27 october 2020

The Soloman Islands.

AUTOBIOGRAPHY. Guadalcanal. Shore leave in Espiritu Santo Island.

It was now November. In August, Marines had landed on Guadalcanal in the Solomon Islands, and many great Naval battles had taken place in the area known as the “slot,” a stretch of water through the double chain of the Solomon Islands, south of Bougainville. At the southern end lay Guadalcanal with the Sealark Channel separating it from Florida Island and Tulagi. It was in this area that the Navy fought its first surface engagements of the war, and it came out a poor second in all but one of them. In mid-October the Battle of Cape Esperance had been the only clear-cut victory. By the middle of November four major Naval engagements had been fought in it's confining waters.

Up until now all of the action the Northampton had participated in had been either of the bombardment, or of the air sea battle type. We all felt we had been pretty damn lucky being assigned to Carrier escort duties, and although we had been through the mill, with air attacks, and on a couple of occasions under fire from shore batteries, we had not been required to face the Japanese surface fleet and slug It out toe-to-toe. With the loss of the Hornet, we were without a mission, and the rumors were rife that we would at long last be heading for the states, and a long-overdue overhaul. Idle rumor.

We left New Caledonia in early November. We had a new Skipper, Captain Willard Kitts III. We patrolled the outer fringes of the Solomon Islands. Without firing a shot from our guns, we had participated in the mid-November Battle of Guadalcanal. Following the action we made port at Espiritu Santo island in the New Hebrides group (now known as Vanuatu) where we were joined by the Cruiser Pensacola. Cruiser Division Five now consisted of these two ships.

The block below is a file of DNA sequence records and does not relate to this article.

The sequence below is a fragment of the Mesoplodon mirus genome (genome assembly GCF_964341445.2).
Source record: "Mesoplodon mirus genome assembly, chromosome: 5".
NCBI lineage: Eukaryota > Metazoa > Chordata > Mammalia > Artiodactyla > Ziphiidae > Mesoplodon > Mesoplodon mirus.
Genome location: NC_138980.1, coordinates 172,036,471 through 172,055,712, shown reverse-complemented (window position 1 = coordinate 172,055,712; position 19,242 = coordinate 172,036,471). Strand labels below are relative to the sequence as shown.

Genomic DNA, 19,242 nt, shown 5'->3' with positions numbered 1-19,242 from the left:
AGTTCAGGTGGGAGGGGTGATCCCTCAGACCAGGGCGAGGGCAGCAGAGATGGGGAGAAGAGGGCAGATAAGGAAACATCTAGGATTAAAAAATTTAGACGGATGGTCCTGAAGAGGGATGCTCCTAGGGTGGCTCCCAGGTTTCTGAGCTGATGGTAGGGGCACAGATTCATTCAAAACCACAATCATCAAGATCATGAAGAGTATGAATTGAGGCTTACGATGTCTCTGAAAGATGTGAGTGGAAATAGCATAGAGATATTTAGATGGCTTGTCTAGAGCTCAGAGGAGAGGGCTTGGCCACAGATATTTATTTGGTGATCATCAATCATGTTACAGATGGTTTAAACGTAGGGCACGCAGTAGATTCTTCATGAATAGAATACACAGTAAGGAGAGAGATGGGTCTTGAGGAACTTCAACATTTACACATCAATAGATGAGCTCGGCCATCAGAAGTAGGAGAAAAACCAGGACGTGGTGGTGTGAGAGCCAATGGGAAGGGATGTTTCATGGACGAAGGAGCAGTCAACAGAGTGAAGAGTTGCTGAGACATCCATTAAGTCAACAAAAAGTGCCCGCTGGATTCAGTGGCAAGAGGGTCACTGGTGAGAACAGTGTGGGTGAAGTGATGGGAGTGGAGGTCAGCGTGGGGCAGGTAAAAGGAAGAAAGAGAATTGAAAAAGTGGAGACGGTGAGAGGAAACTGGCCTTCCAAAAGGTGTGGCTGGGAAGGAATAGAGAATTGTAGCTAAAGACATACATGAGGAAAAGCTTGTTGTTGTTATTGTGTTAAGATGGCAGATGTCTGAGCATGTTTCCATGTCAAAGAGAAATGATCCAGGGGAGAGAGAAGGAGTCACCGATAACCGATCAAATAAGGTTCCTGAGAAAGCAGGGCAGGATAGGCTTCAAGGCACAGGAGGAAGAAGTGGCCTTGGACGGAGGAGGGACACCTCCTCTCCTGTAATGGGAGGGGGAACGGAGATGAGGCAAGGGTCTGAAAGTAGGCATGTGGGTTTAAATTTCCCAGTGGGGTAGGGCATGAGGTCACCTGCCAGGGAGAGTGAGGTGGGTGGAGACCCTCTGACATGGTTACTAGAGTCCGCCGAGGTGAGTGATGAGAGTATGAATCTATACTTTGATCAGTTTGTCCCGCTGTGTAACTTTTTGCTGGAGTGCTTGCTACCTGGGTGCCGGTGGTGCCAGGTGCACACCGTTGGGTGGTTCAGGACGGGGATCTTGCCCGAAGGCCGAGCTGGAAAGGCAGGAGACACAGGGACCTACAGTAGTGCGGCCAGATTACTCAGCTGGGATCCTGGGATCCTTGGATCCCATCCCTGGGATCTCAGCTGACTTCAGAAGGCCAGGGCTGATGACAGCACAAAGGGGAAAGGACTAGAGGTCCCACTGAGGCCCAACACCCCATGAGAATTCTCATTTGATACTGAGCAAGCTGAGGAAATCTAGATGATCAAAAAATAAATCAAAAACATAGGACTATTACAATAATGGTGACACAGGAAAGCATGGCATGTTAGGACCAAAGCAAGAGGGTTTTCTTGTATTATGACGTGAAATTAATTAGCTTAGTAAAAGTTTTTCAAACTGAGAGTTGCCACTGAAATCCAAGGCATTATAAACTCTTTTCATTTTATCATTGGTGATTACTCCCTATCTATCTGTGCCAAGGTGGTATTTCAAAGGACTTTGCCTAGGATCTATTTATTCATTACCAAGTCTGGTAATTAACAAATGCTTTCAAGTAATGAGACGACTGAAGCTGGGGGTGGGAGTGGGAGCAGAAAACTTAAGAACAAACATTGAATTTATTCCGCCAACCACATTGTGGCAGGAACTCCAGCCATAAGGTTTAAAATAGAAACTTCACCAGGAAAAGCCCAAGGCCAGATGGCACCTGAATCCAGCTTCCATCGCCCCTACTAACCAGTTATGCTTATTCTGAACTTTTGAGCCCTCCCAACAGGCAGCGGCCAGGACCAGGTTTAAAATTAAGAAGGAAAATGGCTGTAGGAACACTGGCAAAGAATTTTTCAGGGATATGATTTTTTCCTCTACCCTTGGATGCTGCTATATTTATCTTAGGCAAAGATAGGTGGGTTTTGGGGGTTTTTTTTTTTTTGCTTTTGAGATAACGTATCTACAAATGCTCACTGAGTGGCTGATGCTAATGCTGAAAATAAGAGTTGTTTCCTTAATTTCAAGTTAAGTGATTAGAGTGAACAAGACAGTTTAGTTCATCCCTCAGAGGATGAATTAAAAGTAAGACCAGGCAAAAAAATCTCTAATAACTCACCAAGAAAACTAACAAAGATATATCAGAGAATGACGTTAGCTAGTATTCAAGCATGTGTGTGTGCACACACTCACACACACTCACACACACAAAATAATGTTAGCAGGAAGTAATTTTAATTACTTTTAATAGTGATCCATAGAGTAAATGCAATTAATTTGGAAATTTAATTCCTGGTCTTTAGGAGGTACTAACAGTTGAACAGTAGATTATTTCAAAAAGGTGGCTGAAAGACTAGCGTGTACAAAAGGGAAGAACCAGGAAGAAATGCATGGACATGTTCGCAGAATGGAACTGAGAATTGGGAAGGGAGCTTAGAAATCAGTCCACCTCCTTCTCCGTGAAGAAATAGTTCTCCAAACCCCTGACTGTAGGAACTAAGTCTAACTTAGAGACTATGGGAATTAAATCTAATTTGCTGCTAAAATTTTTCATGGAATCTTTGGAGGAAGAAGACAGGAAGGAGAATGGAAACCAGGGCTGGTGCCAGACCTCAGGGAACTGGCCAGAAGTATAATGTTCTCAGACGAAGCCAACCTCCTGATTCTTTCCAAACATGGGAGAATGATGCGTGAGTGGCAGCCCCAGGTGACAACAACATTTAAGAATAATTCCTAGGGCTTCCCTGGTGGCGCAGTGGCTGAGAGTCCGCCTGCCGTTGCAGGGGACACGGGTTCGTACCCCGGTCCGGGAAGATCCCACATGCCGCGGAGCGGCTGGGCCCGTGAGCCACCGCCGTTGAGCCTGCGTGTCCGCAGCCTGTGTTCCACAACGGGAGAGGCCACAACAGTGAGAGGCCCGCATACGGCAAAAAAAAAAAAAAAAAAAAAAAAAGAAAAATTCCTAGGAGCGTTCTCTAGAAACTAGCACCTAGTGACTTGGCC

These islands were then under joint British and French rule. Shore leave was granted, and we were warned against making any advances to the native women, we were cautioned against drinking any of the native brews, and then told to go have a good time. Lichliter and I hit the beach and within 30 minutes had found the local distillery, and were into the native sauce, a concoction made by fermenting the hearts of the coconut palm trees. As best I can recall it was called “Agadini” and it had the kick of a mule. The women were ugly, and we had been out there long enough that they all seemed beautiful, but we were content to drink our booze, fight the skeeters, and in general make a couple of asses out of ourselves. While in Espiritu Santo, the Cruiser San Francisco limped into port. It had barely survived being sunk in what is now called the Naval Battle of Guadalcanal. Parts of her superstructure had been shot away. She had taken a Japanese Betty Bomber into her after Battle Control. She appeared to us to have been mortally wounded, as great gaping holes rent her hull. In that battle the Anti-aircraft Light Cruisers, Juneau, and Atlanta had been with her and had gone down with a great loss of lives. Also lost were 7 Destroyers. Of a force of 19 ships, 9 had been sunk or scuttled. We were seeing the other side of the Naval war. It looked nasty. As the San Francisco got underway to make her way back to the states, we gave what was left of her crew a gallant cheer, and knew we were to be the next to try the “SLOT.”